Art of the Adaptation: The Jungle Book

By July 20, 2016Main

About halfway through the latest version of The Jungle Book — written by Justin Marks and directed by Jon Favreau — Mowgli, the man-cub raised by wolves, bows in reverence to a distressed group of elephants around a ditch. Once he sees the cause of their alarm, he grabs a rope he’s made from vines—a human “trick” of invention that his wolf family frowns upon—and clambers out of sight.

Soon, he’s used the elephants’ strength and his rope to rescue a stuck elephant calf—something neither of them could do alone. It’s a magnificent moment that illustrates a theme in the film: Mowgli is special, so don’t force him to fit in the jungle world or the human world. Just let him be what he is.

From a writing standpoint, this moment also carries lessons for adaptation. What works for a story in one medium or era might not work in another. So don’t be so set upon one path that you can’t see what makes your story special.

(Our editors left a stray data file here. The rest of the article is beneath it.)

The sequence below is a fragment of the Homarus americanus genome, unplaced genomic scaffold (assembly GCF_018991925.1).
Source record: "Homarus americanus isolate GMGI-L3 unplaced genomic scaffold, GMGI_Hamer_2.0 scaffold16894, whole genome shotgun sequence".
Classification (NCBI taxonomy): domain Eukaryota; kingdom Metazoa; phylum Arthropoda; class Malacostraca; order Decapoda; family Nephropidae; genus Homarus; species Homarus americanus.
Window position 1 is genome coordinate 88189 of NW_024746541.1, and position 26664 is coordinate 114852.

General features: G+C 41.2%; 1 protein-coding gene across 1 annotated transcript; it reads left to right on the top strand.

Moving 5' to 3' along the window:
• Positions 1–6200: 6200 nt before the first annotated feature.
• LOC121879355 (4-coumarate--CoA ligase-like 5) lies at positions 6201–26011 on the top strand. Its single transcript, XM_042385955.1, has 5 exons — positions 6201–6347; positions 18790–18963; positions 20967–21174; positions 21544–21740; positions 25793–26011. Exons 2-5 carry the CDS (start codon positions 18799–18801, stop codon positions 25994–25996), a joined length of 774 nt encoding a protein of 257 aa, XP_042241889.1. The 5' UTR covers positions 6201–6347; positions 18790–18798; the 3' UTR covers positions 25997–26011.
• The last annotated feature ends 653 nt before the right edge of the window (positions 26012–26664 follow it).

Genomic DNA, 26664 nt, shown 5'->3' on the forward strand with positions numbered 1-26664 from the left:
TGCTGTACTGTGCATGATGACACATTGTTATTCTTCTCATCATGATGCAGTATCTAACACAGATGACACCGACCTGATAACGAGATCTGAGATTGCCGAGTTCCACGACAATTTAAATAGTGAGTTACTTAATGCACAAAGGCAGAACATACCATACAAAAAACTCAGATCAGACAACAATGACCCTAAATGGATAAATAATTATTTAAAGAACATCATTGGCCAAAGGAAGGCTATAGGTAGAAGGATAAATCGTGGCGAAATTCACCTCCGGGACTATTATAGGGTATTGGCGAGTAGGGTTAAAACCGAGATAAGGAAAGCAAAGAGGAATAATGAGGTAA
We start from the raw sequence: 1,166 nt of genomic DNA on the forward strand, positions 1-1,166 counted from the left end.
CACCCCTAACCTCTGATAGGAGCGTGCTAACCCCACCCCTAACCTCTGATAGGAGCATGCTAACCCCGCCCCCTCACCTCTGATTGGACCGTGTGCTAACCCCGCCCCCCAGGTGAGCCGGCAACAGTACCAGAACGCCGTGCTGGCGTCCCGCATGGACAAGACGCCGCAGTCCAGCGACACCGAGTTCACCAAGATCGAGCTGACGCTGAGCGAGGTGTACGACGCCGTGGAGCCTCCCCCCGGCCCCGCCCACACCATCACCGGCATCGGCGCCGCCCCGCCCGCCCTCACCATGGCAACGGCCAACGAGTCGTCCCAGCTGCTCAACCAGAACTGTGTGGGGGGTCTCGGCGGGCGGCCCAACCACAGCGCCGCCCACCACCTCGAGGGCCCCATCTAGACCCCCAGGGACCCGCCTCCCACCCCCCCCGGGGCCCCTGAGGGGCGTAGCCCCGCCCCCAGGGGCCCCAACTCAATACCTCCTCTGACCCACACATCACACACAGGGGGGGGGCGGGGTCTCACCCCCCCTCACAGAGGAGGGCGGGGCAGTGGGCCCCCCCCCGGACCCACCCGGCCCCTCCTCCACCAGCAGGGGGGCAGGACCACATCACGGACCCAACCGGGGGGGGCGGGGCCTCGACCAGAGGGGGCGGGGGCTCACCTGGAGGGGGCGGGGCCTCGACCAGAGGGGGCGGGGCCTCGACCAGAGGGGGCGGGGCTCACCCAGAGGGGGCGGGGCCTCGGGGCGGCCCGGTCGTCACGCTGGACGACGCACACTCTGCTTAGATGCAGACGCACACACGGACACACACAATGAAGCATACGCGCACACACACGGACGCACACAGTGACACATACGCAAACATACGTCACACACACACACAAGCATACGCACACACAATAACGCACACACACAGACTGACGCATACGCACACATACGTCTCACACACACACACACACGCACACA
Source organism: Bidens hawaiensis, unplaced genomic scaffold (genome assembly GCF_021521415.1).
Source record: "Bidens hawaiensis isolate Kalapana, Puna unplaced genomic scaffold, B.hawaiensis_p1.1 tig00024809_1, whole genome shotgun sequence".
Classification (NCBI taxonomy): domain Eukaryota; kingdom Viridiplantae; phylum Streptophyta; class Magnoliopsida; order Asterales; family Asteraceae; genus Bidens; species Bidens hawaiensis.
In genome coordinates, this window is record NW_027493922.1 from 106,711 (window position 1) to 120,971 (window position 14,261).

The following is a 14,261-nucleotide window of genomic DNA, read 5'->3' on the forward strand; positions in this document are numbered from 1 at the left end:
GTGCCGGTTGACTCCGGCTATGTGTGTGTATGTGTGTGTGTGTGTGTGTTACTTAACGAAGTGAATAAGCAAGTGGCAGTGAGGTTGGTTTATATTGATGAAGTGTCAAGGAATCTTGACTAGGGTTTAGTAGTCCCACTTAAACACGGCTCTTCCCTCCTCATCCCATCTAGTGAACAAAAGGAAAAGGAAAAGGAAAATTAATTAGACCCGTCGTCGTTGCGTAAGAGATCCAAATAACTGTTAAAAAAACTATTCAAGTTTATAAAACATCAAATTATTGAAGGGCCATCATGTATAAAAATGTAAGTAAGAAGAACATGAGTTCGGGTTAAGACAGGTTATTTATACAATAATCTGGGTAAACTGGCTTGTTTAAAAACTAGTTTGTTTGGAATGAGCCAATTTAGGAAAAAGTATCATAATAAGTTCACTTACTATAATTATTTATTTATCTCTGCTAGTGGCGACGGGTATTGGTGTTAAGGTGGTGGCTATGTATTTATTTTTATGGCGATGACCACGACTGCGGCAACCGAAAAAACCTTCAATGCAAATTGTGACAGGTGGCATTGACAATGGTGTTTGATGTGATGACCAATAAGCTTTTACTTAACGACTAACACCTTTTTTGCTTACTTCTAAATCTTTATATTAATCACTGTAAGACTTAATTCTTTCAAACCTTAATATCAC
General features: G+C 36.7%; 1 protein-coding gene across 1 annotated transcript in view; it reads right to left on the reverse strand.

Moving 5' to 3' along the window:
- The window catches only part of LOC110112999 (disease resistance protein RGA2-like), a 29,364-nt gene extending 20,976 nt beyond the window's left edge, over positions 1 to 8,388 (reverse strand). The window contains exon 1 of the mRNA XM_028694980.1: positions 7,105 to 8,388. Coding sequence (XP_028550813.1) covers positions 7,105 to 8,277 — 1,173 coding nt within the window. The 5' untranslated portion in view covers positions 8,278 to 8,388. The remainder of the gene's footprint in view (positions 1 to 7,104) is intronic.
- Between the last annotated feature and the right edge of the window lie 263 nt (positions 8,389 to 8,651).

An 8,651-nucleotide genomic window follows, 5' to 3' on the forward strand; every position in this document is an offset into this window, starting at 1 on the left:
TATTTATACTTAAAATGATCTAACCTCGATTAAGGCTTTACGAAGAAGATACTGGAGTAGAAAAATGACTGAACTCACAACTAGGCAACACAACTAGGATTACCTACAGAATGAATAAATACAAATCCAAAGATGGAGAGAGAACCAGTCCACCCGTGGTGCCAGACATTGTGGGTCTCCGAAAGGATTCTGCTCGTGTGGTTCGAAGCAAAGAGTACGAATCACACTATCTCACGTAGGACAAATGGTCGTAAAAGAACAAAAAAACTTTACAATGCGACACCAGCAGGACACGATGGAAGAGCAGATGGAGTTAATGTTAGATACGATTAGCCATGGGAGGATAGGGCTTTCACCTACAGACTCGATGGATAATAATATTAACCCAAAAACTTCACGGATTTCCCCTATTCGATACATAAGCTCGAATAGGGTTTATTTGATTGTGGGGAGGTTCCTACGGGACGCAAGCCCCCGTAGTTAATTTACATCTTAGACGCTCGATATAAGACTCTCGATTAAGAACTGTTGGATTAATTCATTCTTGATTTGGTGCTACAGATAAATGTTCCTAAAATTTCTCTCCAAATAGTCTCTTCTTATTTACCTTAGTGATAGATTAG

Let’s take a deep dive into this mix of CGI and live action that Entertainment Weekly just named as one of the ten best films so far of 2016 to examine the changes from the 1967 animated film that work.  (Naturally, spoilers abound.)

Based on Rudyard Kipling’s Mowgli stories, both films weave a story around a young boy raised by wolves who journeys to the man-village for safety after Shere Kahn, the tiger, targets him.

In the animated film, Mowgli washes ashore in a basket, where Bagheera the panther (voiced by Sebastian Cabot) finds him and takes him to be raised by wolves. He later volunteers to take Mowgli to a village, despite Mowgli’s protests, once Shere Kahn enters the story. The tiger hates all humans because they grow to be hunters, but the overall danger is vague. Mowgli balks at leaving the jungle, but the tone stays light because of the Oscar-nominated music (“The Bear Necessities”) and animated touches, like the color-changing, hypnotic eyes of the hungry python Kaa.

This latest version clearly defines the stakes. It gives Mowgli more agency as a protagonist and Shere Kahn a stronger motive to destroy him.